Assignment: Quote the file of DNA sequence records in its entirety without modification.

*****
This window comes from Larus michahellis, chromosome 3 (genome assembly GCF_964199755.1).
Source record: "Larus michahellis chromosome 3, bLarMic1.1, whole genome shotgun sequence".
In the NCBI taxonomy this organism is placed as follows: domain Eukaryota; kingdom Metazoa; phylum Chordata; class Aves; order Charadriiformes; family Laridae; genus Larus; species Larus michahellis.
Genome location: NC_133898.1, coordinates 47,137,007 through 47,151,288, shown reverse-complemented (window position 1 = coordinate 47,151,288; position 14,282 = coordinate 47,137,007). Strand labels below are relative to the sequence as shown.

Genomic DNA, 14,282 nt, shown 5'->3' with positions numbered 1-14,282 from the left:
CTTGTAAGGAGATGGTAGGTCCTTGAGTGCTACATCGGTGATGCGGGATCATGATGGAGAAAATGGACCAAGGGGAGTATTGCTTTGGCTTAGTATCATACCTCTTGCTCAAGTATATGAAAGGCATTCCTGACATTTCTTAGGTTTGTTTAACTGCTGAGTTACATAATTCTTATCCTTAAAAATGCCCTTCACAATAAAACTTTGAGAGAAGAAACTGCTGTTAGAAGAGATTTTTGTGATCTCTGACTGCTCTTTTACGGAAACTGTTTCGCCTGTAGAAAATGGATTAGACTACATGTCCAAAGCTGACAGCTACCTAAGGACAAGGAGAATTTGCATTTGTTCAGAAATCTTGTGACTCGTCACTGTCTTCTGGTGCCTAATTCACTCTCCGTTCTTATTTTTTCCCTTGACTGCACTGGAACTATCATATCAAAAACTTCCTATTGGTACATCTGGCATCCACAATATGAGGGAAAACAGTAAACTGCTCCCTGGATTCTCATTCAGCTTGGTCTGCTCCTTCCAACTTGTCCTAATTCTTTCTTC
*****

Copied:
This window comes from Larus michahellis, chromosome 3 (genome assembly GCF_964199755.1).
Source record: "Larus michahellis chromosome 3, bLarMic1.1, whole genome shotgun sequence".
In the NCBI taxonomy this organism is placed as follows: domain Eukaryota; kingdom Metazoa; phylum Chordata; class Aves; order Charadriiformes; family Laridae; genus Larus; species Larus michahellis.
Genome location: NC_133898.1, coordinates 47,137,007 through 47,151,288, shown reverse-complemented (window position 1 = coordinate 47,151,288; position 14,282 = coordinate 47,137,007). Strand labels below are relative to the sequence as shown.

Genomic DNA, 14,282 nt, shown 5'->3' with positions numbered 1-14,282 from the left:
CTTGTAAGGAGATGGTAGGTCCTTGAGTGCTACATCGGTGATGCGGGATCATGATGGAGAAAATGGACCAAGGGGAGTATTGCTTTGGCTTAGTATCATACCTCTTGCTCAAGTATATGAAAGGCATTCCTGACATTTCTTAGGTTTGTTTAACTGCTGAGTTACATAATTCTTATCCTTAAAAATGCCCTTCACAATAAAACTTTGAGAGAAGAAACTGCTGTTAGAAGAGATTTTTGTGATCTCTGACTGCTCTTTTACGGAAACTGTTTCGCCTGTAGAAAATGGATTAGACTACATGTCCAAAGCTGACAGCTACCTAAGGACAAGGAGAATTTGCATTTGTTCAGAAATCTTGTGACTCGTCACTGTCTTCTGGTGCCTAATTCACTCTCCGTTCTTATTTTTTCCCTTGACTGCACTGGAACTATCATATCAAAAACTTCCTATTGGTACATCTGGCATCCACAATATGAGGGAAAACAGTAAACTGCTCCCTGGATTCTCATTCAGCTTGGTCTGCTCCTTCCAACTTGTCCTAATTCTTTCTTC